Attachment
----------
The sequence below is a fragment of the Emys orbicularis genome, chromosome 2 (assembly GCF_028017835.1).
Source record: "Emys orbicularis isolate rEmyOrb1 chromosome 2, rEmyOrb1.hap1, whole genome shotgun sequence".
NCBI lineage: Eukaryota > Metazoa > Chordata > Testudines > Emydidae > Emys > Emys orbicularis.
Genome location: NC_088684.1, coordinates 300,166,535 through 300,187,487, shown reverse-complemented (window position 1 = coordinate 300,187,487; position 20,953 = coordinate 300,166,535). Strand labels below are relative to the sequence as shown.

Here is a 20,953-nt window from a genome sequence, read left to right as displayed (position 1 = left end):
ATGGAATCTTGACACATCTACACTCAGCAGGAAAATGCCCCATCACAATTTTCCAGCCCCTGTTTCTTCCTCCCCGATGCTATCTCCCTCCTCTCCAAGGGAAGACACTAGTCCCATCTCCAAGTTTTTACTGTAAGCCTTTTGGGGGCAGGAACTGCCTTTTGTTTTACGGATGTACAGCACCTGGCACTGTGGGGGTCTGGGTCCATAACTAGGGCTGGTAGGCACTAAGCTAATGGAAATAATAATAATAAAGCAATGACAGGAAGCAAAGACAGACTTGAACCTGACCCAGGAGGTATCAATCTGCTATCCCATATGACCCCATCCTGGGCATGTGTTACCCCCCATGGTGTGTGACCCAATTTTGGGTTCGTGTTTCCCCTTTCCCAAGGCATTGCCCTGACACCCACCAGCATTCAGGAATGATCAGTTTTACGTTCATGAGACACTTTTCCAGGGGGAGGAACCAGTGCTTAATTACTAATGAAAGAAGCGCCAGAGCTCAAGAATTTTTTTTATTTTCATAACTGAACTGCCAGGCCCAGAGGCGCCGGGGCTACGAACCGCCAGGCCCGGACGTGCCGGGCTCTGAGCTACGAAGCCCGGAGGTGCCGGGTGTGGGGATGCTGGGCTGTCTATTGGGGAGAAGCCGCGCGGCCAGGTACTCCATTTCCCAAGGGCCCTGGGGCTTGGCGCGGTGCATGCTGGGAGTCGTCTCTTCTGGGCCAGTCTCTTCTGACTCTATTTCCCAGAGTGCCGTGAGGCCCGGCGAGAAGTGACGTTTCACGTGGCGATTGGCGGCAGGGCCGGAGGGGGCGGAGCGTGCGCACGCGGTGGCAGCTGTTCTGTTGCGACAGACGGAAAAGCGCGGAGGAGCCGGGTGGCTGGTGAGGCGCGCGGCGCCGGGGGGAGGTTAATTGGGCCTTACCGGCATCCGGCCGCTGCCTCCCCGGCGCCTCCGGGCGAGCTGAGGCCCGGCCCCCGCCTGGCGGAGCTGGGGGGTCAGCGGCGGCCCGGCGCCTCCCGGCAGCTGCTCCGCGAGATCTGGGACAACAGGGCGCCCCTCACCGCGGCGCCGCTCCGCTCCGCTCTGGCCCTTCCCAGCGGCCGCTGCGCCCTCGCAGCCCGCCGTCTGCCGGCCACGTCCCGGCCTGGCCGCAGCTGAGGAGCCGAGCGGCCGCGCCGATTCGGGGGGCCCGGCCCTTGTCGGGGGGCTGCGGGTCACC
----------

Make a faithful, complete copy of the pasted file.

The sequence below is a fragment of the Emys orbicularis genome, chromosome 2 (assembly GCF_028017835.1).
Source record: "Emys orbicularis isolate rEmyOrb1 chromosome 2, rEmyOrb1.hap1, whole genome shotgun sequence".
NCBI lineage: Eukaryota > Metazoa > Chordata > Testudines > Emydidae > Emys > Emys orbicularis.
Genome location: NC_088684.1, coordinates 300,166,535 through 300,187,487, shown reverse-complemented (window position 1 = coordinate 300,187,487; position 20,953 = coordinate 300,166,535). Strand labels below are relative to the sequence as shown.

Here is a 20,953-nt window from a genome sequence, read left to right as displayed (position 1 = left end):
ATGGAATCTTGACACATCTACACTCAGCAGGAAAATGCCCCATCACAATTTTCCAGCCCCTGTTTCTTCCTCCCCGATGCTATCTCCCTCCTCTCCAAGGGAAGACACTAGTCCCATCTCCAAGTTTTTACTGTAAGCCTTTTGGGGGCAGGAACTGCCTTTTGTTTTACGGATGTACAGCACCTGGCACTGTGGGGGTCTGGGTCCATAACTAGGGCTGGTAGGCACTAAGCTAATGGAAATAATAATAATAAAGCAATGACAGGAAGCAAAGACAGACTTGAACCTGACCCAGGAGGTATCAATCTGCTATCCCATATGACCCCATCCTGGGCATGTGTTACCCCCCATGGTGTGTGACCCAATTTTGGGTTCGTGTTTCCCCTTTCCCAAGGCATTGCCCTGACACCCACCAGCATTCAGGAATGATCAGTTTTACGTTCATGAGACACTTTTCCAGGGGGAGGAACCAGTGCTTAATTACTAATGAAAGAAGCGCCAGAGCTCAAGAATTTTTTTTATTTTCATAACTGAACTGCCAGGCCCAGAGGCGCCGGGGCTACGAACCGCCAGGCCCGGACGTGCCGGGCTCTGAGCTACGAAGCCCGGAGGTGCCGGGTGTGGGGATGCTGGGCTGTCTATTGGGGAGAAGCCGCGCGGCCAGGTACTCCATTTCCCAAGGGCCCTGGGGCTTGGCGCGGTGCATGCTGGGAGTCGTCTCTTCTGGGCCAGTCTCTTCTGACTCTATTTCCCAGAGTGCCGTGAGGCCCGGCGAGAAGTGACGTTTCACGTGGCGATTGGCGGCAGGGCCGGAGGGGGCGGAGCGTGCGCACGCGGTGGCAGCTGTTCTGTTGCGACAGACGGAAAAGCGCGGAGGAGCCGGGTGGCTGGTGAGGCGCGCGGCGCCGGGGGGAGGTTAATTGGGCCTTACCGGCATCCGGCCGCTGCCTCCCCGGCGCCTCCGGGCGAGCTGAGGCCCGGCCCCCGCCTGGCGGAGCTGGGGGGTCAGCGGCGGCCCGGCGCCTCCCGGCAGCTGCTCCGCGAGATCTGGGACAACAGGGCGCCCCTCACCGCGGCGCCGCTCCGCTCCGCTCTGGCCCTTCCCAGCGGCCGCTGCGCCCTCGCAGCCCGCCGTCTGCCGGCCACGTCCCGGCCTGGCCGCAGCTGAGGAGCCGAGCGGCCGCGCCGATTCGGGGGGCCCGGCCCTTGTCGGGGGGCTGCGGGTCACC